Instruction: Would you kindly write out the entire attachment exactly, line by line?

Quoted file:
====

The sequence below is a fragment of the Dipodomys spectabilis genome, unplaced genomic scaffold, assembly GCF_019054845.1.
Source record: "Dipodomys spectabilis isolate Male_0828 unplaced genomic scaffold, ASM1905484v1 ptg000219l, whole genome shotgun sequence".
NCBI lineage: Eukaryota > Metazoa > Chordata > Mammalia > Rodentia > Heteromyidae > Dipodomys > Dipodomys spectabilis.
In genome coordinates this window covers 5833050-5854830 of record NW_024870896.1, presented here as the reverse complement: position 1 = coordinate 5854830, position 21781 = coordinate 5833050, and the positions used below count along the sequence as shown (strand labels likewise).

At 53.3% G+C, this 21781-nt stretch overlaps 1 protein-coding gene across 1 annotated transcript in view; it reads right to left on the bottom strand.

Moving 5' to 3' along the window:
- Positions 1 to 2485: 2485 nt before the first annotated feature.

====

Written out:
The sequence below is a fragment of the Dipodomys spectabilis genome, unplaced genomic scaffold, assembly GCF_019054845.1.
Source record: "Dipodomys spectabilis isolate Male_0828 unplaced genomic scaffold, ASM1905484v1 ptg000219l, whole genome shotgun sequence".
NCBI lineage: Eukaryota > Metazoa > Chordata > Mammalia > Rodentia > Heteromyidae > Dipodomys > Dipodomys spectabilis.
In genome coordinates this window covers 5833050-5854830 of record NW_024870896.1, presented here as the reverse complement: position 1 = coordinate 5854830, position 21781 = coordinate 5833050, and the positions used below count along the sequence as shown (strand labels likewise).

At 53.3% G+C, this 21781-nt stretch overlaps 1 protein-coding gene across 1 annotated transcript in view; it reads right to left on the bottom strand.

Moving 5' to 3' along the window:
- Positions 1 to 2485: 2485 nt before the first annotated feature.